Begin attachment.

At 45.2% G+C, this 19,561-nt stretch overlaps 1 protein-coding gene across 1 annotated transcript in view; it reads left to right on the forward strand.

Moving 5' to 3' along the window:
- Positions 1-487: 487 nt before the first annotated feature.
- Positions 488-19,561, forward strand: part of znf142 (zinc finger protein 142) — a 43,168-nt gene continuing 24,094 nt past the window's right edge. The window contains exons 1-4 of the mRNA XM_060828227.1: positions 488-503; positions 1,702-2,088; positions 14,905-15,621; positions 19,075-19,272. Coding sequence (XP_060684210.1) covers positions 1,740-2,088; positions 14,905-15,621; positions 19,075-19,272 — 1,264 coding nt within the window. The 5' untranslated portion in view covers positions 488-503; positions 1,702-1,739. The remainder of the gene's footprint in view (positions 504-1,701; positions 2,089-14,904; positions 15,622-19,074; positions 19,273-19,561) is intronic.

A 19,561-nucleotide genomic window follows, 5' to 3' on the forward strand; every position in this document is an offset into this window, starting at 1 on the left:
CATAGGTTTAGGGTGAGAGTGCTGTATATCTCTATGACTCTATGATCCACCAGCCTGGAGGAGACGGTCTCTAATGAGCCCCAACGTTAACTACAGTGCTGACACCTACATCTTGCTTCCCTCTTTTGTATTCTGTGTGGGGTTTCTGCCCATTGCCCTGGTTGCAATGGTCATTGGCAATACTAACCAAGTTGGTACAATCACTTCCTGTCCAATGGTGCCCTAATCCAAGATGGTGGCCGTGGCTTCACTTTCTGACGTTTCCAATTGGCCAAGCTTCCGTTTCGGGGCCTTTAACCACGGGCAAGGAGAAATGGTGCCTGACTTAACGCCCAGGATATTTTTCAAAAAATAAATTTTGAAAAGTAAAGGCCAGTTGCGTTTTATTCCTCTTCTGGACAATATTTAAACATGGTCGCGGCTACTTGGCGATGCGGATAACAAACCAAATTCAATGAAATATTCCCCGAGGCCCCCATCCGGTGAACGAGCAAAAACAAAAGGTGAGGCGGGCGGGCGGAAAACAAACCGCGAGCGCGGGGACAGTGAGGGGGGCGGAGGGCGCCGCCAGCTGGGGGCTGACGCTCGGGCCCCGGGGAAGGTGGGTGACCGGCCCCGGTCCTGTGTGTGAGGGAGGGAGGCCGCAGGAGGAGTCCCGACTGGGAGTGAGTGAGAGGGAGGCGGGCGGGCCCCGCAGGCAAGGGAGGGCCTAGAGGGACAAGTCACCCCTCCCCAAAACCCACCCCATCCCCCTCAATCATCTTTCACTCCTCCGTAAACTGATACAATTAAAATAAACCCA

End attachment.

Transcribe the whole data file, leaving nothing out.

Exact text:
At 45.2% G+C, this 19,561-nt stretch overlaps 1 protein-coding gene across 1 annotated transcript in view; it reads left to right on the forward strand.

Moving 5' to 3' along the window:
- Positions 1-487: 487 nt before the first annotated feature.
- Positions 488-19,561, forward strand: part of znf142 (zinc finger protein 142) — a 43,168-nt gene continuing 24,094 nt past the window's right edge. The window contains exons 1-4 of the mRNA XM_060828227.1: positions 488-503; positions 1,702-2,088; positions 14,905-15,621; positions 19,075-19,272. Coding sequence (XP_060684210.1) covers positions 1,740-2,088; positions 14,905-15,621; positions 19,075-19,272 — 1,264 coding nt within the window. The 5' untranslated portion in view covers positions 488-503; positions 1,702-1,739. The remainder of the gene's footprint in view (positions 504-1,701; positions 2,089-14,904; positions 15,622-19,074; positions 19,273-19,561) is intronic.

A 19,561-nucleotide genomic window follows, 5' to 3' on the forward strand; every position in this document is an offset into this window, starting at 1 on the left:
CATAGGTTTAGGGTGAGAGTGCTGTATATCTCTATGACTCTATGATCCACCAGCCTGGAGGAGACGGTCTCTAATGAGCCCCAACGTTAACTACAGTGCTGACACCTACATCTTGCTTCCCTCTTTTGTATTCTGTGTGGGGTTTCTGCCCATTGCCCTGGTTGCAATGGTCATTGGCAATACTAACCAAGTTGGTACAATCACTTCCTGTCCAATGGTGCCCTAATCCAAGATGGTGGCCGTGGCTTCACTTTCTGACGTTTCCAATTGGCCAAGCTTCCGTTTCGGGGCCTTTAACCACGGGCAAGGAGAAATGGTGCCTGACTTAACGCCCAGGATATTTTTCAAAAAATAAATTTTGAAAAGTAAAGGCCAGTTGCGTTTTATTCCTCTTCTGGACAATATTTAAACATGGTCGCGGCTACTTGGCGATGCGGATAACAAACCAAATTCAATGAAATATTCCCCGAGGCCCCCATCCGGTGAACGAGCAAAAACAAAAGGTGAGGCGGGCGGGCGGAAAACAAACCGCGAGCGCGGGGACAGTGAGGGGGGCGGAGGGCGCCGCCAGCTGGGGGCTGACGCTCGGGCCCCGGGGAAGGTGGGTGACCGGCCCCGGTCCTGTGTGTGAGGGAGGGAGGCCGCAGGAGGAGTCCCGACTGGGAGTGAGTGAGAGGGAGGCGGGCGGGCCCCGCAGGCAAGGGAGGGCCTAGAGGGACAAGTCACCCCTCCCCAAAACCCACCCCATCCCCCTCAATCATCTTTCACTCCTCCGTAAACTGATACAATTAAAATAAACCCA